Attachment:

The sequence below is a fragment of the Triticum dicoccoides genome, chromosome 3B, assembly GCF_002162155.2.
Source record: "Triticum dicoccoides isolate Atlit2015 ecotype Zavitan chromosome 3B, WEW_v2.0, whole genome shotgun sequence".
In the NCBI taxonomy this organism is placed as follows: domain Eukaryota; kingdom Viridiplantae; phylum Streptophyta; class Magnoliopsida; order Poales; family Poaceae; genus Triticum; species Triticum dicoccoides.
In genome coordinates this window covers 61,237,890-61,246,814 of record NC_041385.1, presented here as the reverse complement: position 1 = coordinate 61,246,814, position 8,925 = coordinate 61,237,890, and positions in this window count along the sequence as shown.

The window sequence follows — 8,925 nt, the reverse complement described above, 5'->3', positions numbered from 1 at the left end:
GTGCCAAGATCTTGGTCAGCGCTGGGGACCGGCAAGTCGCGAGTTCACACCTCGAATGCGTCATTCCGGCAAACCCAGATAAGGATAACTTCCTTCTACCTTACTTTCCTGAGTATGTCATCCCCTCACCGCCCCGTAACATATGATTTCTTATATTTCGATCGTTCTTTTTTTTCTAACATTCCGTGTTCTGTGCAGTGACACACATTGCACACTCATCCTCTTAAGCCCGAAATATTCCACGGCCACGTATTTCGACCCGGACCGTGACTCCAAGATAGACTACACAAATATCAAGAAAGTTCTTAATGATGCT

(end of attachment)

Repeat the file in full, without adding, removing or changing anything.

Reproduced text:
The sequence below is a fragment of the Triticum dicoccoides genome, chromosome 3B, assembly GCF_002162155.2.
Source record: "Triticum dicoccoides isolate Atlit2015 ecotype Zavitan chromosome 3B, WEW_v2.0, whole genome shotgun sequence".
In the NCBI taxonomy this organism is placed as follows: domain Eukaryota; kingdom Viridiplantae; phylum Streptophyta; class Magnoliopsida; order Poales; family Poaceae; genus Triticum; species Triticum dicoccoides.
In genome coordinates this window covers 61,237,890-61,246,814 of record NC_041385.1, presented here as the reverse complement: position 1 = coordinate 61,246,814, position 8,925 = coordinate 61,237,890, and positions in this window count along the sequence as shown.

The window sequence follows — 8,925 nt, the reverse complement described above, 5'->3', positions numbered from 1 at the left end:
GTGCCAAGATCTTGGTCAGCGCTGGGGACCGGCAAGTCGCGAGTTCACACCTCGAATGCGTCATTCCGGCAAACCCAGATAAGGATAACTTCCTTCTACCTTACTTTCCTGAGTATGTCATCCCCTCACCGCCCCGTAACATATGATTTCTTATATTTCGATCGTTCTTTTTTTTCTAACATTCCGTGTTCTGTGCAGTGACACACATTGCACACTCATCCTCTTAAGCCCGAAATATTCCACGGCCACGTATTTCGACCCGGACCGTGACTCCAAGATAGACTACACAAATATCAAGAAAGTTCTTAATGATGCT